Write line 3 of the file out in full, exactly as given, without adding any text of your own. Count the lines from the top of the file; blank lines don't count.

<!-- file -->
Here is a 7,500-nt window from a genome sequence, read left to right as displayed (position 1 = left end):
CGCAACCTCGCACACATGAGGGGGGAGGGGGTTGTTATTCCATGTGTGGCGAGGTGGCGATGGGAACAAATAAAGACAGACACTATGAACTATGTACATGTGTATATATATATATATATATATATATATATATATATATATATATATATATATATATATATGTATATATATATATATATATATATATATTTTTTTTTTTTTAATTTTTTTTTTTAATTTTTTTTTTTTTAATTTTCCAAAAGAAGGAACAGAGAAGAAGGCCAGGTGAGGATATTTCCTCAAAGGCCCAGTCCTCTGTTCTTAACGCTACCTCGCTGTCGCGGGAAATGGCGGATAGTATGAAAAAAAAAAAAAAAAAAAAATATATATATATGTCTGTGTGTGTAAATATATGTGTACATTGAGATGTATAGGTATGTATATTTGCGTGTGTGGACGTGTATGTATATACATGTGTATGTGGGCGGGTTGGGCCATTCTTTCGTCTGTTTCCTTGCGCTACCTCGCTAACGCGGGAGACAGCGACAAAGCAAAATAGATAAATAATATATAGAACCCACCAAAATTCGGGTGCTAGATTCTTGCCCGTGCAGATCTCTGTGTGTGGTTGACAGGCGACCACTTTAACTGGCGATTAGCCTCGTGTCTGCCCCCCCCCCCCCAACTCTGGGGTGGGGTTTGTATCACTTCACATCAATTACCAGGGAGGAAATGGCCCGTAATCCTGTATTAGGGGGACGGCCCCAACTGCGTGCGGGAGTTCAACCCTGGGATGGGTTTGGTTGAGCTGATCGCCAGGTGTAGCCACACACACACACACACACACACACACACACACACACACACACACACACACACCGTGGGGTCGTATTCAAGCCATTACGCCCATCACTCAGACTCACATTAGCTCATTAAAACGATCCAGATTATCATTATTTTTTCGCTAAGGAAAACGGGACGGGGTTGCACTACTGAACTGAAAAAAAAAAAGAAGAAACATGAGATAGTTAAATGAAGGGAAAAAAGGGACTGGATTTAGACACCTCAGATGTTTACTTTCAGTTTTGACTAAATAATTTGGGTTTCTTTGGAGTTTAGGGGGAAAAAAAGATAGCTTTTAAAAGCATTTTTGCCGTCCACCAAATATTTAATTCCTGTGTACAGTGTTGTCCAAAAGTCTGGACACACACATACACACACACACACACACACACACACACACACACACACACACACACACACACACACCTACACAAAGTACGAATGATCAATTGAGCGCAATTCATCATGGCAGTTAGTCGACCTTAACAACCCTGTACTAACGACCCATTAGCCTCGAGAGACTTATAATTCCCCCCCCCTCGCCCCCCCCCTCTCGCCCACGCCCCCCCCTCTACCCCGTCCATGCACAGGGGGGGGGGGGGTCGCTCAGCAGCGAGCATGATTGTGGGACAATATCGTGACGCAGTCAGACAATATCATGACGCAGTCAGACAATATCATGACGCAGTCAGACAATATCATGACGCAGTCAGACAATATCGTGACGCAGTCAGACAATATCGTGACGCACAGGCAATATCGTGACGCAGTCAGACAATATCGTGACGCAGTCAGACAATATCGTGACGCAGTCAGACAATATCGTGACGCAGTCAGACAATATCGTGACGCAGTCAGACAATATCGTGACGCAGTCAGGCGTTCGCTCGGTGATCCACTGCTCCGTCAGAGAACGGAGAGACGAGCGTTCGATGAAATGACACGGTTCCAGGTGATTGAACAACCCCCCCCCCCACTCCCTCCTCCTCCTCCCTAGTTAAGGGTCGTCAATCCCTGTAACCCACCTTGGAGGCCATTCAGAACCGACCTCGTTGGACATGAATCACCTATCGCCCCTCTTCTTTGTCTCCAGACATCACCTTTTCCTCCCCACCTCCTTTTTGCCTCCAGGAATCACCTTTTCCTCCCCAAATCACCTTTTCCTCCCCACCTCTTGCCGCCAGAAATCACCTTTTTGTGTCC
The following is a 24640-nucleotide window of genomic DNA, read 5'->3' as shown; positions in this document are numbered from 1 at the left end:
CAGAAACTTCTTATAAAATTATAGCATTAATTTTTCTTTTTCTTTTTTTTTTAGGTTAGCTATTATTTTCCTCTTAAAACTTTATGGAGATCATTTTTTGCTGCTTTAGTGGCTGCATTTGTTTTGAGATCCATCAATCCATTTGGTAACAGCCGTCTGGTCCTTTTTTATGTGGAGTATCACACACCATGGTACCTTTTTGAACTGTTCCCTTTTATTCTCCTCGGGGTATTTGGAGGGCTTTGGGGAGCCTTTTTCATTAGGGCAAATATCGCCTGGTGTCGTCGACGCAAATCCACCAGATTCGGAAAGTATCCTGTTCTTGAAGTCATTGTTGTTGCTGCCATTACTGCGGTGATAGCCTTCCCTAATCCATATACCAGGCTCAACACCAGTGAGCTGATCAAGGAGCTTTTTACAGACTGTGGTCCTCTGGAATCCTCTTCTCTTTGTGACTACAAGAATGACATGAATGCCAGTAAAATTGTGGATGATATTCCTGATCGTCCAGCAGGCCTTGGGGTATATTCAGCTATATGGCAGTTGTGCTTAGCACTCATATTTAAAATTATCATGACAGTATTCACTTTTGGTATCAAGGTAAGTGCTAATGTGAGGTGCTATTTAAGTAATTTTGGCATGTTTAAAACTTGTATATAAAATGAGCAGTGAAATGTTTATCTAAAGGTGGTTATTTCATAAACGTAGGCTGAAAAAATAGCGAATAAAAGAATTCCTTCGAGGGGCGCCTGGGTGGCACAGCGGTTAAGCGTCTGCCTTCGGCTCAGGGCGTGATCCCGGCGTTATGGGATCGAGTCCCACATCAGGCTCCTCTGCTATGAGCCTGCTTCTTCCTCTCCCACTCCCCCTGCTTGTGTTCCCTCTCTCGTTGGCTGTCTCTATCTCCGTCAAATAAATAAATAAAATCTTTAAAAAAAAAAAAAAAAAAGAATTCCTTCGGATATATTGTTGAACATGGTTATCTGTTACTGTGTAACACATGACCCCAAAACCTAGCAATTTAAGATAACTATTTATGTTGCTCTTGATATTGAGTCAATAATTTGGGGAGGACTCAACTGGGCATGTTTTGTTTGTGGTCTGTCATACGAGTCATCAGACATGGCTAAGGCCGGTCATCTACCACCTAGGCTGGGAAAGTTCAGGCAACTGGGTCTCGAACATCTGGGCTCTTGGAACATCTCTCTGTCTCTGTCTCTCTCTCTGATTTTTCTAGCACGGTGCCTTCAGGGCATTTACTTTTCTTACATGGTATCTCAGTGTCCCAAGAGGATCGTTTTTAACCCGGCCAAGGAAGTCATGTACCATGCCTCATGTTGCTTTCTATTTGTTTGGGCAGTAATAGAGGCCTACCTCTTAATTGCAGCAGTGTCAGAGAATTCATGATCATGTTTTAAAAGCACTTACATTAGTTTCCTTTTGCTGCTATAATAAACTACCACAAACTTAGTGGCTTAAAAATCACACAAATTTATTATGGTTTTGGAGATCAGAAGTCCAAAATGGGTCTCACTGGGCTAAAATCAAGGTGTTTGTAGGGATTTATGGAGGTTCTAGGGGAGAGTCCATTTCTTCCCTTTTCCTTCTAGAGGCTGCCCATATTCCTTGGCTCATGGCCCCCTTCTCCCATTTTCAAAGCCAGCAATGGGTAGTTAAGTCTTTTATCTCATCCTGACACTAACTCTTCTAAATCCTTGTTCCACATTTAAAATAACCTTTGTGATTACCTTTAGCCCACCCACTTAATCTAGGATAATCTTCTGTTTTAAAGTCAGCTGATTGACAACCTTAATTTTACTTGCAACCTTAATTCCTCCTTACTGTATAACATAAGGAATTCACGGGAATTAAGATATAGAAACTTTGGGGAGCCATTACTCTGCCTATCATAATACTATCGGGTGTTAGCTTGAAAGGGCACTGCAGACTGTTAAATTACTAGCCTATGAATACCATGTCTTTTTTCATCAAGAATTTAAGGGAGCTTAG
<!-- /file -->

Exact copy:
The following is a 24640-nucleotide window of genomic DNA, read 5'->3' as shown; positions in this document are numbered from 1 at the left end: